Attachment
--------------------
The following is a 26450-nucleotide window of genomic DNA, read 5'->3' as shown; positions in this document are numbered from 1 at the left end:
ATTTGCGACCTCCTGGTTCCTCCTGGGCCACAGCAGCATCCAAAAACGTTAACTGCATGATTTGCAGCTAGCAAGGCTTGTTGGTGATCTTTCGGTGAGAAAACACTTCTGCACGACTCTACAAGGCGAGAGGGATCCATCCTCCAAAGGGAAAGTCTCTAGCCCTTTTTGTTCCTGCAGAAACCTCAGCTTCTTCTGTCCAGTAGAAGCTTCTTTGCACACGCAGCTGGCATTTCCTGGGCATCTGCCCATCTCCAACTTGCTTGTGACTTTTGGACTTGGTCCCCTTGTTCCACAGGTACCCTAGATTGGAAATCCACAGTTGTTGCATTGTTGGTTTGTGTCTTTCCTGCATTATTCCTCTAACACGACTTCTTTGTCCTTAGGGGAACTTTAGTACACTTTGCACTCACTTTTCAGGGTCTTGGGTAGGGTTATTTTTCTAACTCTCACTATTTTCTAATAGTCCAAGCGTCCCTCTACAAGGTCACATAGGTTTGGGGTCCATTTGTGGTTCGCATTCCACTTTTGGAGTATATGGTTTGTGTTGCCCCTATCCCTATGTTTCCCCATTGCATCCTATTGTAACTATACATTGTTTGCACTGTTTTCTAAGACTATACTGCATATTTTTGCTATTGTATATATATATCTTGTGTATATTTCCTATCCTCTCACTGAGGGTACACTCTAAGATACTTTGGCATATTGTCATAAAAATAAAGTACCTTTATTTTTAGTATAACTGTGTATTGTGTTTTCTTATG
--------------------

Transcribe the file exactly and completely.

The following is a 26450-nucleotide window of genomic DNA, read 5'->3' as shown; positions in this document are numbered from 1 at the left end:
ATTTGCGACCTCCTGGTTCCTCCTGGGCCACAGCAGCATCCAAAAACGTTAACTGCATGATTTGCAGCTAGCAAGGCTTGTTGGTGATCTTTCGGTGAGAAAACACTTCTGCACGACTCTACAAGGCGAGAGGGATCCATCCTCCAAAGGGAAAGTCTCTAGCCCTTTTTGTTCCTGCAGAAACCTCAGCTTCTTCTGTCCAGTAGAAGCTTCTTTGCACACGCAGCTGGCATTTCCTGGGCATCTGCCCATCTCCAACTTGCTTGTGACTTTTGGACTTGGTCCCCTTGTTCCACAGGTACCCTAGATTGGAAATCCACAGTTGTTGCATTGTTGGTTTGTGTCTTTCCTGCATTATTCCTCTAACACGACTTCTTTGTCCTTAGGGGAACTTTAGTACACTTTGCACTCACTTTTCAGGGTCTTGGGTAGGGTTATTTTTCTAACTCTCACTATTTTCTAATAGTCCAAGCGTCCCTCTACAAGGTCACATAGGTTTGGGGTCCATTTGTGGTTCGCATTCCACTTTTGGAGTATATGGTTTGTGTTGCCCCTATCCCTATGTTTCCCCATTGCATCCTATTGTAACTATACATTGTTTGCACTGTTTTCTAAGACTATACTGCATATTTTTGCTATTGTATATATATATCTTGTGTATATTTCCTATCCTCTCACTGAGGGTACACTCTAAGATACTTTGGCATATTGTCATAAAAATAAAGTACCTTTATTTTTAGTATAACTGTGTATTGTGTTTTCTTATG